Myself and the other
Two very different stories but the same journey towards love of the other. One, a TV drama series – ‘A Small Light’ ; the other a documentary – Wild Life: a love story. The first, captures the nightmare of WWII and the Holocaust; the second, the dream of an environmentalist in South America: to create national parks. Two stories linked by a common thread, a profound encounter in which saving ‘the other’, brings healing to themselves.
Reaching out to others. Leaving the warmth of our comfort zone, is the fertile soil which bears fruit for others, whether a person, a family, a community or even the whole world. Both stories, each in their own way, carry this message of, giving us much material to reflect upon.
One is set in the past, within one of the most sorrowful moments of history; it lasts for many episodes; essentially, it is a re-enactment, though based on a true story; by contrast, the other is more recent, poetic, utopian, concentrated in one brief documentary and above all, actual.
Both are available to view, from May, on Disney +, National Geographic channel.
Each contains two outcomes, two worlds which cannot co-exist in harmony: war and nature; heaven and hell. There are other differences too; the first story is not about longing, but compelling need to respond to hatred and evil, in which lives are torn apart, with goodness and selflessness. In the second story, the protagonists have a free choice, to pursue their personal dream, and fulfil a deep inner longing. The first unfolds from a nightmare, the second from a dream, yet they share a common thread which speaks of love, working for others, hope and beauty.
Both are true stories: in the first, we are transported to the Nazi occupied Low Countries during the Second World War: the second to the region between Chile and Argentina, in more recent times. The first centres around a sadly well-known name; a young girl, Anna Frank, and her family, caught up in the tragic circumstances of human folly at its worst. The second is the gradual unfolding of one-man vision, his inner conviction and determination – and that of the woman alongside him – to bring about the creation and protection of national parks in Patagonia.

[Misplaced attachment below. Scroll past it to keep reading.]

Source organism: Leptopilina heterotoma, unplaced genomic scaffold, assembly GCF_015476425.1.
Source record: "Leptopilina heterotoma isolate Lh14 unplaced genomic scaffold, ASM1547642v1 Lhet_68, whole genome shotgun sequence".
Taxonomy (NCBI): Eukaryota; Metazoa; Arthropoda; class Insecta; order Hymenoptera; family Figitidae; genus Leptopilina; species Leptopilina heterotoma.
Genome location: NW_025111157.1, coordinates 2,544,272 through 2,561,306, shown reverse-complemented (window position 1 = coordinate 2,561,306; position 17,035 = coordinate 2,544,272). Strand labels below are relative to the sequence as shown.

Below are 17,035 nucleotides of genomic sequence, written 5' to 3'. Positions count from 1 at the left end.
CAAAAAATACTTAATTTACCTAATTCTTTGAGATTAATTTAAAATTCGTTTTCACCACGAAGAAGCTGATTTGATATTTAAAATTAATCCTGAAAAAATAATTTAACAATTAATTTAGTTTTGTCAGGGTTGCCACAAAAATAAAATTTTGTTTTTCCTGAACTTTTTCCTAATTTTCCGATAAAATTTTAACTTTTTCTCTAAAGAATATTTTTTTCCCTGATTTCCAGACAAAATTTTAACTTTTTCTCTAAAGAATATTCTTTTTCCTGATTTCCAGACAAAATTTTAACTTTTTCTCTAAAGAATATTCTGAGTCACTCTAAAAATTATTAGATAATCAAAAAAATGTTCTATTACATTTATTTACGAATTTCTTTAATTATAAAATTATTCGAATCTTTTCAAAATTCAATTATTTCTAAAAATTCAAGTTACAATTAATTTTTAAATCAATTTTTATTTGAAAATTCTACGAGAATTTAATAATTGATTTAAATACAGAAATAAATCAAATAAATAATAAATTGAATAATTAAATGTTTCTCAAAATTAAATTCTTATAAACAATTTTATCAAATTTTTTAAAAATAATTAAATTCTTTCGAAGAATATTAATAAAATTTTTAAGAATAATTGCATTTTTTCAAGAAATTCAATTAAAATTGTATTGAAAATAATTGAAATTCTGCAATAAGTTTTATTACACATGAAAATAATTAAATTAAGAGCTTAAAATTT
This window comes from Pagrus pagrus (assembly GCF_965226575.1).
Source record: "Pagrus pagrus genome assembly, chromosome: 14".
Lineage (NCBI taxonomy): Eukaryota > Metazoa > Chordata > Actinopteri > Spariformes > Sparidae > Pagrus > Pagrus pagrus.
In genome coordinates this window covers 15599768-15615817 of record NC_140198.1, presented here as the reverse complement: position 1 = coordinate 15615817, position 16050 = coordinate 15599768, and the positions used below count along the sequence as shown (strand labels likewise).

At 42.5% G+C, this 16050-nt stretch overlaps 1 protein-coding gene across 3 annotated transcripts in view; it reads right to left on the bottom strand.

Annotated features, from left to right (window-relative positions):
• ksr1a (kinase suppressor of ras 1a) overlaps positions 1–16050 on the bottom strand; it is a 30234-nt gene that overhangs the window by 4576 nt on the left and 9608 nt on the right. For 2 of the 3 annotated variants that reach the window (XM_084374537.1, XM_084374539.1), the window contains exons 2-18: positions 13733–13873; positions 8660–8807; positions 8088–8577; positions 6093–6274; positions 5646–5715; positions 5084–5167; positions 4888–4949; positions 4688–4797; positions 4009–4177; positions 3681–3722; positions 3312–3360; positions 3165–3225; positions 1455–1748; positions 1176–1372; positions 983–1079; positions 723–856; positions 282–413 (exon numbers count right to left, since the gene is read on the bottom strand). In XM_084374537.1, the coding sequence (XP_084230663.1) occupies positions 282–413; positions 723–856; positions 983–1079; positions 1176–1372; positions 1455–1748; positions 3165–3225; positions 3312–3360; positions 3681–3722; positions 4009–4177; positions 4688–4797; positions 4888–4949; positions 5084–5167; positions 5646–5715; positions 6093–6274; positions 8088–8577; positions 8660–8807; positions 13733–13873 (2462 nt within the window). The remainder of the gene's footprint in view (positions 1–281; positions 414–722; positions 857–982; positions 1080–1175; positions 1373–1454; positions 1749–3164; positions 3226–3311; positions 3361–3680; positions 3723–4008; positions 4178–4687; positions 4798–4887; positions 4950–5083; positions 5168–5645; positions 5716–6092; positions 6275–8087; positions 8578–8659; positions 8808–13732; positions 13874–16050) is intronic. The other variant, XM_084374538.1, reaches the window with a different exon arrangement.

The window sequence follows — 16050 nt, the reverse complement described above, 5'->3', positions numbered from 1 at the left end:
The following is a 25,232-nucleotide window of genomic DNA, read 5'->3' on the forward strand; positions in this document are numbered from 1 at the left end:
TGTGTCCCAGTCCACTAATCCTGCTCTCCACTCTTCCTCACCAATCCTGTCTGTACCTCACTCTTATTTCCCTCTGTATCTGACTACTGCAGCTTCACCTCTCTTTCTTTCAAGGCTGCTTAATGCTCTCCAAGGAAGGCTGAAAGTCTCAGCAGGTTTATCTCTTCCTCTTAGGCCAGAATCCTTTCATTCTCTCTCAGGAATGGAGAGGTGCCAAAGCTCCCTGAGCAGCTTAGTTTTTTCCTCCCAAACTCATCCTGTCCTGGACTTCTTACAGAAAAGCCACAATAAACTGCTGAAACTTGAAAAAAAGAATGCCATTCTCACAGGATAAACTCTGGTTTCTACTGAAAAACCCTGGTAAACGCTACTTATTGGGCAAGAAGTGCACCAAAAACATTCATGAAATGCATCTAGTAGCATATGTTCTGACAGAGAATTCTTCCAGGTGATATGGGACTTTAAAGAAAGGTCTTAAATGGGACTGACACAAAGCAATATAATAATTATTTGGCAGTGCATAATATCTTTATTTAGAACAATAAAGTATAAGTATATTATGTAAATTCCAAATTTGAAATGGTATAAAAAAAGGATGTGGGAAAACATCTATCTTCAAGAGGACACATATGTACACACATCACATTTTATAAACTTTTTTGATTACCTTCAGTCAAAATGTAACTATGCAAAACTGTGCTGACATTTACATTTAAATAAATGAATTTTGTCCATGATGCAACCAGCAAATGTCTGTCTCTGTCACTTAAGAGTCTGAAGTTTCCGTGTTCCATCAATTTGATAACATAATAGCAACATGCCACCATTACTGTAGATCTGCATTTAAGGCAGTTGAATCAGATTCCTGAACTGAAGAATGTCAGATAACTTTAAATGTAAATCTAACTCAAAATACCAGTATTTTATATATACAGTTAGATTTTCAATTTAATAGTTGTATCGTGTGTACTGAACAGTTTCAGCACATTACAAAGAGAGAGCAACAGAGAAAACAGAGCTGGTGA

In the first story entitled A small light, the main character is Miep Gies; in real life, she was the one who helped the Frank family (Otto, the father, Edith, the mother, Margot the sister and the youngest Anna), together with the Van Pels family and Friedric Pfeffer, hiding them in an attic for two years, right in the centre of Amsterdam. In agreement with her husband, Jan, a supporter of the Dutch Resistance, along with others, for whom it was simply impossible to turn away, with hearts closed and frozen, she managed to hide the family. Miep Gies was Otto Frank’s secretary and when he requested her help to hide him and his family, she had replied ‘Yes’, without even a moment’s hesitation. The next two years were filled with anguish and love in her daily sacrifice and the terror of being discovered; and the unimaginable ending that could happen: only Otto survived the concentration camp and lived in sorrow for the rest of his life. But it is thanks to Miep that Anna’s testimony has survived: it was she, who collected the young girl’s few scattered pages from the empty attic, before the Germans, and kept them until one day she could hand them to Anna’s father. She rescued those few crucial pages which have since become the precious diary and testimony we know today.
The second story, entitled WildLife: A love story, is directed by Oscar-winning directors Elizabeth Chai Yasarhelvi and Jimmy Chin (for their film Free Solo). It tells the story of Doug Tompkins and his wife Kristine, who use their wealth (from a highly successful sports clothing company), to save the planet, their fellow human beings and future generations. They give up the security of the workplace in which they held top positions (Kristen had become CEO) to create and cultivate national parks, in the region between Chile and Argentina. They invest all their money in this project, acquiring the land, piece by piece (seeking help from various institutions), protecting, liberating and defending nature in all her vulnerability and beauty.
A Small Light is one of the most moving and significant of recent TV dramas; the plight of the protagonists touches us deeply, as the full horror of the Holocaust is powerfully and effectively portrayed, without ever showing us a concentration camp. WildLife, by contrast, captivates us with its breathtaking images, leaving us deeply in awe of what it means ‘to care’. In words dedicated to her husband, who passed away in 2015, Kristine speaks of his ‘relentless pursuit of beauty’.
Both stories bear witness to incredible and complex achievements, whether derived from a choice (the first) or a calling (the second), undertaken with all the strength that a human being is capable of (when sustained by a love that bears fruit); paths towards the goodness to which we can and must aspire always.
Miep Gies held onto a tiny ray of light, doing all she could during a dark moment of history. She filled her water jars, and that tiny light now shines brightly forever, etched upon our memories, where it lives on. Wildlife radiates a light as vast as nature, with its breathtaking beauty, a dance of poetry, wellbeing, interior peace, and enthusiasm for those who watch it.